US Security Policy Under Biden

President Joe Biden’s first priority upon taking office was to reassure U.S. allies of America’s ongoing security commitments, promising that “America is back.” Despite some missteps along the way, that effort has paid off during the current standoff with Russia over Ukraine. But Biden still has a lot of work to do when it comes to shoring up America’s security partnerships to deal with a rising China.

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US Security Policy Under Biden


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    US Security and Defense Policy

    Biden has broadly outlined an early US security strategy that prioritizes diplomacy, evident in his early engagements with Iran, but that is still coming into focus. Meanwhile, he has called for a modernization of the US military, as well as topic-specific reviews on nuclear weapons, missile defense and the use of armed drones outside of active battlefields.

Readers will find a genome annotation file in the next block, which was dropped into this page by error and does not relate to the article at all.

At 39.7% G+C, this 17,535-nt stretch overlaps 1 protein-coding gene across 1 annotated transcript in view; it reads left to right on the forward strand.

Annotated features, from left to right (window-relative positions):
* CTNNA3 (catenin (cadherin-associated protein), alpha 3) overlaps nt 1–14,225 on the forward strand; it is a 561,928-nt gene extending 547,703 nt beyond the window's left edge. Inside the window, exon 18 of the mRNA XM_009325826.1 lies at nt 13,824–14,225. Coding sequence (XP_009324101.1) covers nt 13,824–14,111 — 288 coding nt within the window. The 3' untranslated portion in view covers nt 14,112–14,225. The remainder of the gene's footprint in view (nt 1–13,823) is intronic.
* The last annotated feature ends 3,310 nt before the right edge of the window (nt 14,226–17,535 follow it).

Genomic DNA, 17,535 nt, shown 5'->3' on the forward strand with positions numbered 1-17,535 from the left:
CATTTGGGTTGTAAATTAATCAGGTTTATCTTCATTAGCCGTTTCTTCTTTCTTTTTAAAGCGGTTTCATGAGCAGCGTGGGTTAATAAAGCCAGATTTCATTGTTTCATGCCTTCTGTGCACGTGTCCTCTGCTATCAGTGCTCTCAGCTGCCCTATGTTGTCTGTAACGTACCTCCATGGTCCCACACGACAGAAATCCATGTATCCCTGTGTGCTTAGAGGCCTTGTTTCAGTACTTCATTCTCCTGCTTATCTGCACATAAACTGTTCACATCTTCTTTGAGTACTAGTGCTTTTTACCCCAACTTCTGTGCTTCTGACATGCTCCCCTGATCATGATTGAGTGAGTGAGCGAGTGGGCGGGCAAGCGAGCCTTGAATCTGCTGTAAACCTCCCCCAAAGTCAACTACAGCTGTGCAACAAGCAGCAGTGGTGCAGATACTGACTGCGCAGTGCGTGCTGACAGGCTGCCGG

In an Age of Proxy Wars, the U.S. Is Playing With Fire

    In an Age of Proxy Wars, the U.S. Is Playing With Fire

    Military Alliances and Security Partnerships

    On the security front, Biden’s sharpest break with his predecessor has been in working to restore and expand America’s military alliances and partnerships. Gone are the harsh tone and public criticisms of allies that characterized the Trump era. In their place is a more traditional approach to key partners in Europe and Asia, as well as efforts to solidify emerging partnerships with countries wary of China’s rise, particularly India.

    Biden’s Taiwan ‘Gaffe’ Just Said the Quiet Part Out Loud

    Biden’s Taiwan ‘Gaffe’ Just Said the Quiet Part Out Loud

    The US commitment to Taiwan, whether in Biden’s comment in Tokyo or in the Taiwan Relations Act’s defense clause, is neither ironclad nor predefined. But this is not an anomaly.

    Military Interventions—and Withdrawals

    Having closed the debate on America’s military engagement in Afghanistan, Biden must now decide what to do about the other ongoing deployments of US troops. Trump twice attempted to withdraw US troops from Syria, only to reverse course after an outcry from within his own administration and the Republican Party. Biden will have to decide whether to maintain—or expand—the light-footprint American force that remains there.

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